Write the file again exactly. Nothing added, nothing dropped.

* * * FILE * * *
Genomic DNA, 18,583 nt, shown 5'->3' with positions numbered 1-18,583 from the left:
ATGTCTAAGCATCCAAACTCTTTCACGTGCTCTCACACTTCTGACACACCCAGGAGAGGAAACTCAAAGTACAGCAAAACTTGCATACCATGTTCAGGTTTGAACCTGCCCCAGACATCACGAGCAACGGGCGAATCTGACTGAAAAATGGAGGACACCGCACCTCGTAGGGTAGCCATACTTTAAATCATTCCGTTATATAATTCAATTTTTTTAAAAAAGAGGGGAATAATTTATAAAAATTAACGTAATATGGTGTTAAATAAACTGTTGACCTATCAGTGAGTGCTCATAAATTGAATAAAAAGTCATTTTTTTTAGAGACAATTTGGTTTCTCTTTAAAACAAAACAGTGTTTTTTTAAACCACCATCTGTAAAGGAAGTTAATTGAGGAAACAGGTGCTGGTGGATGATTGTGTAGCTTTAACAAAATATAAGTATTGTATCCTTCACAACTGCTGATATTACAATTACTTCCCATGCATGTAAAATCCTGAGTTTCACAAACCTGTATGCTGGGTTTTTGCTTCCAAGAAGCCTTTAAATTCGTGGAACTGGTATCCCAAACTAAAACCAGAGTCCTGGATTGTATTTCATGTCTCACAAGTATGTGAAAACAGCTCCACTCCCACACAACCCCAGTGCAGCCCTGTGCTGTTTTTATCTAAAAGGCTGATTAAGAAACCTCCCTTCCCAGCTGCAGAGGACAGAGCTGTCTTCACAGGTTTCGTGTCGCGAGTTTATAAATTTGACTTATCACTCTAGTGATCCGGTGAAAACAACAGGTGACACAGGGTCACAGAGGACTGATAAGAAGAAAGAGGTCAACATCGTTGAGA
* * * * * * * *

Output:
Genomic DNA, 18,583 nt, shown 5'->3' with positions numbered 1-18,583 from the left:
ATGTCTAAGCATCCAAACTCTTTCACGTGCTCTCACACTTCTGACACACCCAGGAGAGGAAACTCAAAGTACAGCAAAACTTGCATACCATGTTCAGGTTTGAACCTGCCCCAGACATCACGAGCAACGGGCGAATCTGACTGAAAAATGGAGGACACCGCACCTCGTAGGGTAGCCATACTTTAAATCATTCCGTTATATAATTCAATTTTTTTAAAAAAGAGGGGAATAATTTATAAAAATTAACGTAATATGGTGTTAAATAAACTGTTGACCTATCAGTGAGTGCTCATAAATTGAATAAAAAGTCATTTTTTTTAGAGACAATTTGGTTTCTCTTTAAAACAAAACAGTGTTTTTTTAAACCACCATCTGTAAAGGAAGTTAATTGAGGAAACAGGTGCTGGTGGATGATTGTGTAGCTTTAACAAAATATAAGTATTGTATCCTTCACAACTGCTGATATTACAATTACTTCCCATGCATGTAAAATCCTGAGTTTCACAAACCTGTATGCTGGGTTTTTGCTTCCAAGAAGCCTTTAAATTCGTGGAACTGGTATCCCAAACTAAAACCAGAGTCCTGGATTGTATTTCATGTCTCACAAGTATGTGAAAACAGCTCCACTCCCACACAACCCCAGTGCAGCCCTGTGCTGTTTTTATCTAAAAGGCTGATTAAGAAACCTCCCTTCCCAGCTGCAGAGGACAGAGCTGTCTTCACAGGTTTCGTGTCGCGAGTTTATAAATTTGACTTATCACTCTAGTGATCCGGTGAAAACAACAGGTGACACAGGGTCACAGAGGACTGATAAGAAGAAAGAGGTCAACATCGTTGAGA